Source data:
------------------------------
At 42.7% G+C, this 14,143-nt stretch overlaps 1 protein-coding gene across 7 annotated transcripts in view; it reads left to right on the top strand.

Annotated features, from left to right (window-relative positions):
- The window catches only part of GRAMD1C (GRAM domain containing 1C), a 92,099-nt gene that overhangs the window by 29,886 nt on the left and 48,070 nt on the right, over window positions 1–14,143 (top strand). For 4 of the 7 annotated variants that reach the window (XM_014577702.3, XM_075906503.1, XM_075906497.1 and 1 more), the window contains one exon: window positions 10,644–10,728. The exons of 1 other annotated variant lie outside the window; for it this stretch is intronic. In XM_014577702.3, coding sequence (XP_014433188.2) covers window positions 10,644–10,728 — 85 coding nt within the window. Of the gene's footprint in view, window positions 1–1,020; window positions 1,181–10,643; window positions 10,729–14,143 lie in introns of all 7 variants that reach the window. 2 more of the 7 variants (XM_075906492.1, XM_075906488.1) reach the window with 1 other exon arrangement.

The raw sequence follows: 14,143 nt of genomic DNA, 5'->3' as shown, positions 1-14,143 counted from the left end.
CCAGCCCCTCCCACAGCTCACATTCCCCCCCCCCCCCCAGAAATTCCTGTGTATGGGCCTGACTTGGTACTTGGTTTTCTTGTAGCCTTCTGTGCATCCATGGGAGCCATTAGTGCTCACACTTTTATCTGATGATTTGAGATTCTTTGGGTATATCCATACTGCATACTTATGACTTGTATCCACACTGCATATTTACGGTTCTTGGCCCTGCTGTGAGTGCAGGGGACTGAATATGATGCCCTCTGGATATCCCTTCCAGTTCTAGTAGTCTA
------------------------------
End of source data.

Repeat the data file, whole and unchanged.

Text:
At 42.7% G+C, this 14,143-nt stretch overlaps 1 protein-coding gene across 7 annotated transcripts in view; it reads left to right on the top strand.

Annotated features, from left to right (window-relative positions):
- The window catches only part of GRAMD1C (GRAM domain containing 1C), a 92,099-nt gene that overhangs the window by 29,886 nt on the left and 48,070 nt on the right, over window positions 1–14,143 (top strand). For 4 of the 7 annotated variants that reach the window (XM_014577702.3, XM_075906503.1, XM_075906497.1 and 1 more), the window contains one exon: window positions 10,644–10,728. The exons of 1 other annotated variant lie outside the window; for it this stretch is intronic. In XM_014577702.3, coding sequence (XP_014433188.2) covers window positions 10,644–10,728 — 85 coding nt within the window. Of the gene's footprint in view, window positions 1–1,020; window positions 1,181–10,643; window positions 10,729–14,143 lie in introns of all 7 variants that reach the window. 2 more of the 7 variants (XM_075906492.1, XM_075906488.1) reach the window with 1 other exon arrangement.

The raw sequence follows: 14,143 nt of genomic DNA, 5'->3' as shown, positions 1-14,143 counted from the left end.
CCAGCCCCTCCCACAGCTCACATTCCCCCCCCCCCCCCAGAAATTCCTGTGTATGGGCCTGACTTGGTACTTGGTTTTCTTGTAGCCTTCTGTGCATCCATGGGAGCCATTAGTGCTCACACTTTTATCTGATGATTTGAGATTCTTTGGGTATATCCATACTGCATACTTATGACTTGTATCCACACTGCATATTTACGGTTCTTGGCCCTGCTGTGAGTGCAGGGGACTGAATATGATGCCCTCTGGATATCCCTTCCAGTTCTAGTAGTCTA